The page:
Johannesburg - Public Protector Thuli Madonsela believes the relationship between her office and the government needs to be strengthened, her spokeswoman said on Friday.
“The public protector said at the centre of dialogue (with stakeholders is) the need to solidify synergies between her office and government, with a view to ensuring seamlessness in public service delivery,” spokeswoman Kgalalelo Masibi said in a statement.
Madonsela, speaking at the University of the Witwatersrand's Business School in Johannesburg on Thursday, said her office's stakeholder dialogue for the year was focused on enhancing working relations between the public protector and organs of state.
Gauteng premier David Makhura, speaker of the provincial legislature Ntobi Mekgwe and the Johannesburg mayor Parks Tau were part of the panel at the dialogue.
Madonsela said her office was created by the Constitution to inform the government when they “missed some spots” while executing their responsibilities, and that they should admit and make amends when they did.
“She quoted from... the Constitution, reiterating... the responsibility of organs of state to assist and protect independent constitutional institutions such as her office to ensure their independence, impartiality, dignity and effectiveness, and that no person or organs of state may interfere with their functioning,” said Masibi.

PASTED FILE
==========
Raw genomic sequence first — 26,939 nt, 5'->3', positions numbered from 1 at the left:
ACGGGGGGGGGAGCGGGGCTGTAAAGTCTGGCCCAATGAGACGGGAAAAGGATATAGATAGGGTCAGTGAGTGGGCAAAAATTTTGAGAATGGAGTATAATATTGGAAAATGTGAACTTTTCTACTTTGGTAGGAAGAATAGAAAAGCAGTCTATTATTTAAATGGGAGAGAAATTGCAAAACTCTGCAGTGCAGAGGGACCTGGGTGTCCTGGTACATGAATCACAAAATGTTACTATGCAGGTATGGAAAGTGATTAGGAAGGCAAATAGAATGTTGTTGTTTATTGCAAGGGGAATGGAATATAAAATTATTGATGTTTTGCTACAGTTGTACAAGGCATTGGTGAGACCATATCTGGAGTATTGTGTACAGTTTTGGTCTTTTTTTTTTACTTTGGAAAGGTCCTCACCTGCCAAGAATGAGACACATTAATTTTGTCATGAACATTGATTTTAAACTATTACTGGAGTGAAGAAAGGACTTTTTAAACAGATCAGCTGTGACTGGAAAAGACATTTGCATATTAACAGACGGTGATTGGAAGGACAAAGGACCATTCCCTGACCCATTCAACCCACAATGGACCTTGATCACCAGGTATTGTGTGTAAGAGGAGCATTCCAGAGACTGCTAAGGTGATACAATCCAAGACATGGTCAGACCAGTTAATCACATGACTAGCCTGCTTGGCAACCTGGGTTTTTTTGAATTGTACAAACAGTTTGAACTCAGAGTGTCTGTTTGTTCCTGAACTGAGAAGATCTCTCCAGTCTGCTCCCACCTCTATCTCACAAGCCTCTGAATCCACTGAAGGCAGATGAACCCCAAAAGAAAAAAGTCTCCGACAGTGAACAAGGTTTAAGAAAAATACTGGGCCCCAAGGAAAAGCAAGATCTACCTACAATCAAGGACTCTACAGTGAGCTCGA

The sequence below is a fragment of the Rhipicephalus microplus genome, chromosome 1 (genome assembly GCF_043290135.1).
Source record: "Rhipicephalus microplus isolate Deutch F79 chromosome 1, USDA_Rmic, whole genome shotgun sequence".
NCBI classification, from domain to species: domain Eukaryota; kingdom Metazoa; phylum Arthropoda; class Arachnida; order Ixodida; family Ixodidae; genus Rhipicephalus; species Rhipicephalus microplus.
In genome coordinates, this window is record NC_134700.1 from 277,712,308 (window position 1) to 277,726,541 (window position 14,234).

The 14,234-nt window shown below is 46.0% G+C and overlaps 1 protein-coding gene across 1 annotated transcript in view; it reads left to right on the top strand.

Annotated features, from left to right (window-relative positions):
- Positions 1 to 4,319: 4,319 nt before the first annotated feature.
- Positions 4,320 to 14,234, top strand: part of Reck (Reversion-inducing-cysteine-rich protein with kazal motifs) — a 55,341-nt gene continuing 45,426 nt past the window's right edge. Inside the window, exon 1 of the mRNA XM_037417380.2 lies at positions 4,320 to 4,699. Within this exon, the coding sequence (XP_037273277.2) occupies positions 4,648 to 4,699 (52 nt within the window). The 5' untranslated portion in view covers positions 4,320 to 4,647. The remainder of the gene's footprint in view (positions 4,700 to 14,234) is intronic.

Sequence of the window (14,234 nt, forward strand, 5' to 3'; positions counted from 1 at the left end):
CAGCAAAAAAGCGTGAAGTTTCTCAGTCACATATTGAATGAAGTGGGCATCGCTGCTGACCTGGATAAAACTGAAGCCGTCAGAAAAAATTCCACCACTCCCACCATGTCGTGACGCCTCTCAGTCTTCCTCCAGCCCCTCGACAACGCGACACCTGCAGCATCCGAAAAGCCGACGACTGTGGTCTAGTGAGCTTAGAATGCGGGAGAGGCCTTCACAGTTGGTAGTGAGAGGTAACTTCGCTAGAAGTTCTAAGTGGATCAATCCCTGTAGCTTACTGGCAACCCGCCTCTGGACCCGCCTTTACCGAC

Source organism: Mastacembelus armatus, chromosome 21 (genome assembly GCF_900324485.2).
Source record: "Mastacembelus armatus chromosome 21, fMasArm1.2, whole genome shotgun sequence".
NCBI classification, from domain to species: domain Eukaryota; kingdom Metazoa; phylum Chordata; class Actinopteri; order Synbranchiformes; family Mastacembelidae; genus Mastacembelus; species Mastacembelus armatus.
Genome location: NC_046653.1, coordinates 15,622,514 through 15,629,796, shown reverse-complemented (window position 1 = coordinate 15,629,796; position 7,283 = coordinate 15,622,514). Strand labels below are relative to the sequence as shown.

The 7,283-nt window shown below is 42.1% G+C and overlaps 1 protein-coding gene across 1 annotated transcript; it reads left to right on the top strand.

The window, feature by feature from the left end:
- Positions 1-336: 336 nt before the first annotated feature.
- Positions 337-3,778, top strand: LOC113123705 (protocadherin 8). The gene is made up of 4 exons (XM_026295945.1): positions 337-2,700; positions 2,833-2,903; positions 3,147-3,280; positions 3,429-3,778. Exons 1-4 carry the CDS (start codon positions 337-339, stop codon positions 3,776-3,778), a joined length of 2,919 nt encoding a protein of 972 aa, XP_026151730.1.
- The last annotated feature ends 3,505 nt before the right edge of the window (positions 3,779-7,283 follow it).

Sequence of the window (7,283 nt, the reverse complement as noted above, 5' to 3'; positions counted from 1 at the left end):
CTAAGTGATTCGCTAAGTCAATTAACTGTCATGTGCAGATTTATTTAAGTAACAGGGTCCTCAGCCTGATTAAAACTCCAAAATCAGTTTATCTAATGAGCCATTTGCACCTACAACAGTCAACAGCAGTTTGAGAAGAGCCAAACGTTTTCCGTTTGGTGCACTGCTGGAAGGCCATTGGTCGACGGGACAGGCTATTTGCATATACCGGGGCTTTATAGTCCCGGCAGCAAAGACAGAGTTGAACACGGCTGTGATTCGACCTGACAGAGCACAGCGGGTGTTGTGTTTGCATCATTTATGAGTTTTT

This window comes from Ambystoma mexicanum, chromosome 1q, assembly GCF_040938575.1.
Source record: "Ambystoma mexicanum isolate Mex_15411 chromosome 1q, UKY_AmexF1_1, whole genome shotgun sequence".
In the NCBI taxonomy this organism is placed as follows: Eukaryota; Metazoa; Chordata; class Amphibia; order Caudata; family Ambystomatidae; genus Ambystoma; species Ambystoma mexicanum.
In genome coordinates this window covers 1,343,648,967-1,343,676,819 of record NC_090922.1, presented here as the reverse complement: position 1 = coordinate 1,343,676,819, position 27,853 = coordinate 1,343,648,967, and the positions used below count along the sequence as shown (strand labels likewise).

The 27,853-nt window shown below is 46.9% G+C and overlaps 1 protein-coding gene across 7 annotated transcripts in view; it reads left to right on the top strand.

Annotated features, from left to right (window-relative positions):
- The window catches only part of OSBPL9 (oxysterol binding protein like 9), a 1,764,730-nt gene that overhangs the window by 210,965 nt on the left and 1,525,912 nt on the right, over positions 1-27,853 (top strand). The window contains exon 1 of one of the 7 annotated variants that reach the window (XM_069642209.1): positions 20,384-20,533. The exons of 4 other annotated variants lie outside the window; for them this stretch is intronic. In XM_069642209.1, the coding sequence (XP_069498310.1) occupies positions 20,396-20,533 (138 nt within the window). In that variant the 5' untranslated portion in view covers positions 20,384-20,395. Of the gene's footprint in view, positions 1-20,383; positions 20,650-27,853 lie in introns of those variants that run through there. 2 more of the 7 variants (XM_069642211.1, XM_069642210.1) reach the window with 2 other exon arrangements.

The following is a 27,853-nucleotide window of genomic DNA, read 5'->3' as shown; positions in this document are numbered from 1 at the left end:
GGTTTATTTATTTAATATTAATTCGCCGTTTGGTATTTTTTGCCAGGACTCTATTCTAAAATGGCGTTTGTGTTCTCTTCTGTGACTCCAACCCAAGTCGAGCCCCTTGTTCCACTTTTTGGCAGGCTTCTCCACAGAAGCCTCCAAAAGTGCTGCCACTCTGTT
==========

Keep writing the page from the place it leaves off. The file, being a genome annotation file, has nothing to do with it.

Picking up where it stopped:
Makhura said his office was committed to implementing the reports of all institutions established in the Constitution, including that of the public protector.
“When members of the public come to you to complain about government we can't complain about you as government. We have to look at the issues,” said Makhura.
He said his office would deal with problems and not wait until they were brought to Madonsela's office.
“Most of the issues that come to you (Madonsela) can be resolved by us. They just need our will to act. Sometimes we are not humble enough to admit when we are wrong,” he said.
Mekgwe said her office was planning a workshop with Madonsela's Gauteng office to strengthen co-operation, while Tau said the public protector's office had helped to pass a by-law that would see the establishment of an ombudsman's office to deal with service delivery complaints.